ICC Hearings Result in Numerous Code Changes
The International Code Council (ICC) hearings were held last week
in Rochester, N.Y., and the council approved numerous changes to
the building codes. The code changes will be published later this
year as the 2007 Supplement to the 2006 International Codes. According
to Mike Fischer of the Window and Door Manufacturers Association
(WDMA), some changes that related to residential and commercial
door and window selection and installation include:
- Revisions to the egress door sections of the international
residential code (IRC) clarifies that non-egress required doors
are not required to comply with the dimensional requirements of
the egress-required door. Also approved is a clarification that
door thresholds at non-egress required doors (i.e. most patio
doors) may be up to 7-¾ inches above the floor or landing. This
revision allows the threshold of patio doors to be higher than
the 1.5-inch limit above the floor or landing imposed on egress-required
- A change to allow sliding doors in the means of egress in some
projects built under the international building code (IBC) if
the occupant load is 10 or less was approved.
- A revision to installation language requires windows to be flashed
and installed in accordance with the fenestration manufacturer's
instructions, and that installation instructions must be provided
by the fenestration manufacturer for each door and window. · In
high wind areas, the determination of the exposure category (Exposure
B,C or D) for homes built under the IRC as part of a subdivision
or master-planned community can be based on the site conditions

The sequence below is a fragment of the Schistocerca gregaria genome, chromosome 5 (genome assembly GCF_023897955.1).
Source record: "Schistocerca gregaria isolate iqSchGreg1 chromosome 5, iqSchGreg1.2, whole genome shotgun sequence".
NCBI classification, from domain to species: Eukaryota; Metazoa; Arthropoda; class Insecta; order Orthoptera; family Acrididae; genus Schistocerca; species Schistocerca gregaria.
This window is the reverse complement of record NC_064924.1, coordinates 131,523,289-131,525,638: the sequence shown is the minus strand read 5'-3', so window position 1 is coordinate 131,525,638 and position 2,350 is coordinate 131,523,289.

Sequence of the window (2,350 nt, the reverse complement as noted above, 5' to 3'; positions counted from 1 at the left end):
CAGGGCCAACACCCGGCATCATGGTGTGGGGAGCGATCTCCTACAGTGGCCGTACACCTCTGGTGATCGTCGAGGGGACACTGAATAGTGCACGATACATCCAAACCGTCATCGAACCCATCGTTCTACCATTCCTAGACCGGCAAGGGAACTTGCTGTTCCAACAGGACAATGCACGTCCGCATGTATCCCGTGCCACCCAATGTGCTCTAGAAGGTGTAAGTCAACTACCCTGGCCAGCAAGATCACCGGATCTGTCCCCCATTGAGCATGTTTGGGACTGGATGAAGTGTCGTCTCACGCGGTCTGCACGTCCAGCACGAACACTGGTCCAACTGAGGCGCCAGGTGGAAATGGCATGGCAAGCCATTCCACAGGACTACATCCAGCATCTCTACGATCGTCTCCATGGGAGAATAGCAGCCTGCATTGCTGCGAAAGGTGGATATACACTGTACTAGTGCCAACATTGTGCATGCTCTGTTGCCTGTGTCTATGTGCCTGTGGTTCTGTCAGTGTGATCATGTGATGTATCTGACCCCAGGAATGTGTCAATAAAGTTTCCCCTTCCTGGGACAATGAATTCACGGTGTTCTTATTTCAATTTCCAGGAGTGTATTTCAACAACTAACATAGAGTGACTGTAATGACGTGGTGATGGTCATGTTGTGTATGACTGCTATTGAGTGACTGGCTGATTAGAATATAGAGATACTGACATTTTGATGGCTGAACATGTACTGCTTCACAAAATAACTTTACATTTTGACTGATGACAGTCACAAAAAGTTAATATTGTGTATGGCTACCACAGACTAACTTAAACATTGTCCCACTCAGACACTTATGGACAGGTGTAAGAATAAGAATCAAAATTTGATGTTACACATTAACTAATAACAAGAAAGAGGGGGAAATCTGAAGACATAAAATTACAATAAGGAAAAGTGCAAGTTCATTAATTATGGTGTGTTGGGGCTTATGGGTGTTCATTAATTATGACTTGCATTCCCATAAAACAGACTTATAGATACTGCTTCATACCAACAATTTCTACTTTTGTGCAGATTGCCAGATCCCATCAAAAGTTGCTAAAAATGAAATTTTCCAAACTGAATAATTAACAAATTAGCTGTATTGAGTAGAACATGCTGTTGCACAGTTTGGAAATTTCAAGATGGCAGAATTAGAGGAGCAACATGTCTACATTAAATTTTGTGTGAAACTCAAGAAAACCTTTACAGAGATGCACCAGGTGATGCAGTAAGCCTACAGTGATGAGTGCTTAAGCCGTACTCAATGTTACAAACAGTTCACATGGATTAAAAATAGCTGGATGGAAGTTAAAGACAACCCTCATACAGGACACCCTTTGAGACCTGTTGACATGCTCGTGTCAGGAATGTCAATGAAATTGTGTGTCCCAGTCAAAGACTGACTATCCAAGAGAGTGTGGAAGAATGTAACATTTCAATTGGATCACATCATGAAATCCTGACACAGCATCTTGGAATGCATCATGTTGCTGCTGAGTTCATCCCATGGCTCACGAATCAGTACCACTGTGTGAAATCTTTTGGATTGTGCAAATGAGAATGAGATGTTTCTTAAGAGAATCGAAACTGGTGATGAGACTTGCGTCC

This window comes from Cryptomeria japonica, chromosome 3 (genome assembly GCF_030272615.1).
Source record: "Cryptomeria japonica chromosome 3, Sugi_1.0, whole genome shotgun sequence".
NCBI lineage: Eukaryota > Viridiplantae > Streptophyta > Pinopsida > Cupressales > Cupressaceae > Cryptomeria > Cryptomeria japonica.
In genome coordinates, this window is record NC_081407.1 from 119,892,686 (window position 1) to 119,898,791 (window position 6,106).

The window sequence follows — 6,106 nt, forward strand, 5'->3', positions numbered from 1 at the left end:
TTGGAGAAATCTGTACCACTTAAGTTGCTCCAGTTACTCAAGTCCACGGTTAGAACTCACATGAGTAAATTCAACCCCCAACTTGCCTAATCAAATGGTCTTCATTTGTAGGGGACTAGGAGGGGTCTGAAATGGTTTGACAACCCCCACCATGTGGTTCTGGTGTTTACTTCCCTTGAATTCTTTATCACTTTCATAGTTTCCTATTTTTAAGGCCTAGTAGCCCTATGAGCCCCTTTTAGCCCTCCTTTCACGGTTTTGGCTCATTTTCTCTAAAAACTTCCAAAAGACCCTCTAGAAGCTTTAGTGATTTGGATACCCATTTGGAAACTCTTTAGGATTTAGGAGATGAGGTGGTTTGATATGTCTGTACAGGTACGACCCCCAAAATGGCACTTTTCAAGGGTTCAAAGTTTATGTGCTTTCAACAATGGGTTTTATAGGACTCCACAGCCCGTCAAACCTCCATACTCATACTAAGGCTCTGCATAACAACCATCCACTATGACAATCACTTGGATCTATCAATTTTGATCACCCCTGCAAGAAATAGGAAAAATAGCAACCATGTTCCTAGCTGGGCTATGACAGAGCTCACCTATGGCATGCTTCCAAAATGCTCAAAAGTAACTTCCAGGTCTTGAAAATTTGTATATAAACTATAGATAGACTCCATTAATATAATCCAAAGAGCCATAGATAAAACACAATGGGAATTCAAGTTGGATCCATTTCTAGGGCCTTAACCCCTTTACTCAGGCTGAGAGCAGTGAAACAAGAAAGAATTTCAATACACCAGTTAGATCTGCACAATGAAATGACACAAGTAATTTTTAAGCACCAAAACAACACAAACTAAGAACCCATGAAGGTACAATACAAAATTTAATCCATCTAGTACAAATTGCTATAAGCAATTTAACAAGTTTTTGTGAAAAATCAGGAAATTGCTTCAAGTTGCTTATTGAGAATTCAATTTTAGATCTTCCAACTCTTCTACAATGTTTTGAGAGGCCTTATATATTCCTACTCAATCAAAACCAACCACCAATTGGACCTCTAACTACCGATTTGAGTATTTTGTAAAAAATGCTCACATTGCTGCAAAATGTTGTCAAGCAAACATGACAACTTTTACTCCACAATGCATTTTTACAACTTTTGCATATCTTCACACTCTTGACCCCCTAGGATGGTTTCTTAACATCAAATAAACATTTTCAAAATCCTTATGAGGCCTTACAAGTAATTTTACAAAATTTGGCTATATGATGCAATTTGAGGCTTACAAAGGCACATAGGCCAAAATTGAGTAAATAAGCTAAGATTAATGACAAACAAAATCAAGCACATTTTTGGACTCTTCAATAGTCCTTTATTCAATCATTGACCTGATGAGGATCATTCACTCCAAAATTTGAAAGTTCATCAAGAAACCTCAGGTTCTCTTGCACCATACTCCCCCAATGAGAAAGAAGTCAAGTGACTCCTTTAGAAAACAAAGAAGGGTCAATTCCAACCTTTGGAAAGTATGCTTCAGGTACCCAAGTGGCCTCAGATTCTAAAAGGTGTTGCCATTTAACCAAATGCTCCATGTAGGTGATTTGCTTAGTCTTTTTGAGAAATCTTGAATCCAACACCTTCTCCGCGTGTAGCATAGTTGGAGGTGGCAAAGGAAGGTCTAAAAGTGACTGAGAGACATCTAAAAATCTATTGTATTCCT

that will exist when all adjacent structures have been built.
This may allow the initial homes of a development to be built
as Exposure B vs. Exposure C, lowering the design pressure required
for the structure and reducing the cost of construction.
- In hurricane-prone areas, for buildings constructed under the
IBC, the use of wood structural panels such as plywood or oriented
strand board for door and window protection from wind-borne debris
was revised to only R-3 and R-4 occupancies (small adult and child
care facilities, small congregate living facilities or residential
care/assisted living facilities). Permanent fasteners are required
to be installed on the building for the wood structural panels.
This may result in higher demand for hurricane shutters and/or
impact-resistant doors and windows.
According to Fischer, energy-related changes to the code include:
- Proposals to raise U-factors requirements (i.e. weaken the
energy code) in Northern United States were almost unanimously
disapproved. One exception: in the IRC, the energy requirements
for northern climates were weakened slightly by removing the area-weighted
U-factor maximum limit in Climate Zones 6 through 8.
- Proposals to require significantly-lower solar heat gain coefficient
(SHGC) values in the southern climate zones were defeated. However,
in the International Energy Conservation Code (IECC), maximum
fenestration SHGC requirements for climate zones 1 and 2 in the
South were reduced from 0.40 to 0.37 (climate zones 1 and 2 include
Florida, SE Georgia, coastal Alabama and Mississippi, southern-half
of Alabama, southeast one-third of Texas, and southwest Arizona).
- Commercial skylights, regardless of glazing material, will now
be held to the same material-neutral U-factor and SHGC performance
- The proposal for allowing AAMA 507 as an alternative to the
National Fenestration Rating Council (NFRC) was disapproved. NFRC
will remain the only accepted certification program for determining
commercial fenestration thermal performance
- WDMA's proposal to re-introduce material-neutral U-factor requirements
in the IECC commercial energy prescriptive table of vertical fenestration
energy requirements was disapproved.